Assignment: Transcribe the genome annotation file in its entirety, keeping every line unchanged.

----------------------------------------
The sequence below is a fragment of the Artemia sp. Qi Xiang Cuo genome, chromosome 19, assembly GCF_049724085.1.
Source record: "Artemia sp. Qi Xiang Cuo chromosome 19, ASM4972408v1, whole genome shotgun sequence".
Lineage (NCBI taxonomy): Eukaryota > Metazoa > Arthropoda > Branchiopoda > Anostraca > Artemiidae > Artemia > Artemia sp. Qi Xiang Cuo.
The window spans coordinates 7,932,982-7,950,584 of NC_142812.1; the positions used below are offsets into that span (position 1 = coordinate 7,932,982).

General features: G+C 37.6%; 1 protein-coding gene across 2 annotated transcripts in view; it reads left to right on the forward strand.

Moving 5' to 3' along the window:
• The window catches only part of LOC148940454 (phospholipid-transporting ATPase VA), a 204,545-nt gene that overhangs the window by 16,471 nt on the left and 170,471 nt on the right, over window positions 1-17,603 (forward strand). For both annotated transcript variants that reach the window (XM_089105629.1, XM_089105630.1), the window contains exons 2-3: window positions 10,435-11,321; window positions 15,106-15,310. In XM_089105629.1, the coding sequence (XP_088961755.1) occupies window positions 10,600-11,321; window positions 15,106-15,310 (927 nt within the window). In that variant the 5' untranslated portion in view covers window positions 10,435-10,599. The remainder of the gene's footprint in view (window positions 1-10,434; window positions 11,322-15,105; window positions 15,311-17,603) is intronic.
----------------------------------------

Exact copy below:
The sequence below is a fragment of the Artemia sp. Qi Xiang Cuo genome, chromosome 19, assembly GCF_049724085.1.
Source record: "Artemia sp. Qi Xiang Cuo chromosome 19, ASM4972408v1, whole genome shotgun sequence".
Lineage (NCBI taxonomy): Eukaryota > Metazoa > Arthropoda > Branchiopoda > Anostraca > Artemiidae > Artemia > Artemia sp. Qi Xiang Cuo.
The window spans coordinates 7,932,982-7,950,584 of NC_142812.1; the positions used below are offsets into that span (position 1 = coordinate 7,932,982).

General features: G+C 37.6%; 1 protein-coding gene across 2 annotated transcripts in view; it reads left to right on the forward strand.

Moving 5' to 3' along the window:
• The window catches only part of LOC148940454 (phospholipid-transporting ATPase VA), a 204,545-nt gene that overhangs the window by 16,471 nt on the left and 170,471 nt on the right, over window positions 1-17,603 (forward strand). For both annotated transcript variants that reach the window (XM_089105629.1, XM_089105630.1), the window contains exons 2-3: window positions 10,435-11,321; window positions 15,106-15,310. In XM_089105629.1, the coding sequence (XP_088961755.1) occupies window positions 10,600-11,321; window positions 15,106-15,310 (927 nt within the window). In that variant the 5' untranslated portion in view covers window positions 10,435-10,599. The remainder of the gene's footprint in view (window positions 1-10,434; window positions 11,322-15,105; window positions 15,311-17,603) is intronic.